This weekend I will be attending the RFU Talent Symposium, held at the Royal Society in London. This promises to be a world-class conference, with the ability to interact with some of the leading experts in the field. I will be tweeting updates during friday, saturday & sunday so keep an eye out on twitter!
"to consolidate, solidify, and broadly disseminate strong, evidence-based recommendations for provider practice in the field of rugby union talent identification, development and selection."
"Talent" precedes several other words in the language of sport development, yet there is no common understanding of the terms so produced. This presents an opportunity for rugby union to generate its own definitions, since this lack of consensus hinders policy development and practice:"We have yet to determine an exact science in discovering or developing athletic talent. This may be caused partly by disagreements about the definition of athletic talent" (Identifying and Developing Athletic Talent - Gray & Plucker, 2010).
Rugby union is a late-maturation sport; collaboration amongst professional clubs and the player development environments
of schools, colleges, universities, clubs and age-grade representative teams is essential, to ensure players have the best chance of developing to their full potential and finding the level of senior competitive play that matches their abilities. Achieving excellence in rugby union is dependent upon body type, physiology, motor skill learning and game intelligence, plus determined, intelligent practice. To perform consistently at the highest level further requires a mental resilience, colloquially described as the ability to "cope".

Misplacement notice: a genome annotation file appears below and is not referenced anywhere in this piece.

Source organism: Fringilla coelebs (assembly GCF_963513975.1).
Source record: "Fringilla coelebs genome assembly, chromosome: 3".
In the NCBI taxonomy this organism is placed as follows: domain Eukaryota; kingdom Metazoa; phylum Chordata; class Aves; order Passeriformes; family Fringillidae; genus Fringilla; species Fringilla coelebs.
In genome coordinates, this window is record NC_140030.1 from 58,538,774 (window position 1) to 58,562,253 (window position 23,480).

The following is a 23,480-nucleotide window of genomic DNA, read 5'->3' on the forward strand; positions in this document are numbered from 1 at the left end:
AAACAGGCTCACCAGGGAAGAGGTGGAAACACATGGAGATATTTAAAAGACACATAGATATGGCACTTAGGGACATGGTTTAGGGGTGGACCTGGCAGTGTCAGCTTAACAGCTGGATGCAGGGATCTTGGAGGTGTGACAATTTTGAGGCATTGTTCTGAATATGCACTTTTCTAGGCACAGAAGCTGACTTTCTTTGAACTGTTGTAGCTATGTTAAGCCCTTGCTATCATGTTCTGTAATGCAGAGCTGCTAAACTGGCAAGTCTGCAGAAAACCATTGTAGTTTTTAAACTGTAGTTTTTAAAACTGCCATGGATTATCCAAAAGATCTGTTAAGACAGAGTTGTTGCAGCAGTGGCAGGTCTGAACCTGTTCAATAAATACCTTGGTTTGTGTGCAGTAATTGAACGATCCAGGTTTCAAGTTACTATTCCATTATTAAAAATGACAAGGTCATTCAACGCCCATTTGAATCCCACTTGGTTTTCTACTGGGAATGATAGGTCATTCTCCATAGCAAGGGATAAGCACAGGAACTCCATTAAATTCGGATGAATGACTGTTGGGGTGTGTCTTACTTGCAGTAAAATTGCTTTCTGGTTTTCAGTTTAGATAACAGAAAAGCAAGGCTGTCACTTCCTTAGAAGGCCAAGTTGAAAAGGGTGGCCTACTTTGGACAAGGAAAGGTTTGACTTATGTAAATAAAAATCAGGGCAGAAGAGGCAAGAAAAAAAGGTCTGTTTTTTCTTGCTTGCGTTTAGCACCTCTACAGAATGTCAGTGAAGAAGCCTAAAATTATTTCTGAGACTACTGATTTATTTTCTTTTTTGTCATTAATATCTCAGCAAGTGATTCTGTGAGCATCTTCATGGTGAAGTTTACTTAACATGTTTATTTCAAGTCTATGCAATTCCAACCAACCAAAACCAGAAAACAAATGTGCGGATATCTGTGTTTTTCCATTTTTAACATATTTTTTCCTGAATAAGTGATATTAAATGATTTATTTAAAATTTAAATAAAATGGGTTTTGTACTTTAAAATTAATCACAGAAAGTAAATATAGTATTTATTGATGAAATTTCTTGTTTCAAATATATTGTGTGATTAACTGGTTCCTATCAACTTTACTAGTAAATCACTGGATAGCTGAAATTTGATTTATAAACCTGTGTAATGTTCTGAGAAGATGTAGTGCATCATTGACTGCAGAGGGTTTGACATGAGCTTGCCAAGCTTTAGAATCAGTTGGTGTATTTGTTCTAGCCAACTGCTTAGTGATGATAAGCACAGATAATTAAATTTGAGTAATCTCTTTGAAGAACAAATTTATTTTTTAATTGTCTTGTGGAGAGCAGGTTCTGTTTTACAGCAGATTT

The RFU's position
The Professional Game Board established an ad hoc talent identification group in 2011 which defined " talent" as follows: • "a player with the potential to maintain a professional playing career in the premiership • a player with the potential to be a starting player in the senior England team for at least a season." The RFU is sponsoring a PhD level study into the player characteristics that affect selection for the senior England XV
A consensus statement
The consensus statement to emerge from this symposium will incorporate research evidence and best practice. Areas of focus will include (but not be limited to):
• Establishing a definition of 'talent' and other key terminology, drawing on the work already underway via the PGB
• Key discriminators of talent in team sports and rugby union in particular - how they can be detected
• Skill acquisition and development of game intelligence
• Character and personality
• Maturation and physical development in rugby union with particular reference to the demands of the different positions
• The respective influences of nature and nurture and the talent attributes that can be influenced
• Knowledge gaps in the identification and development of talent that might be addressed via longitudinal studies.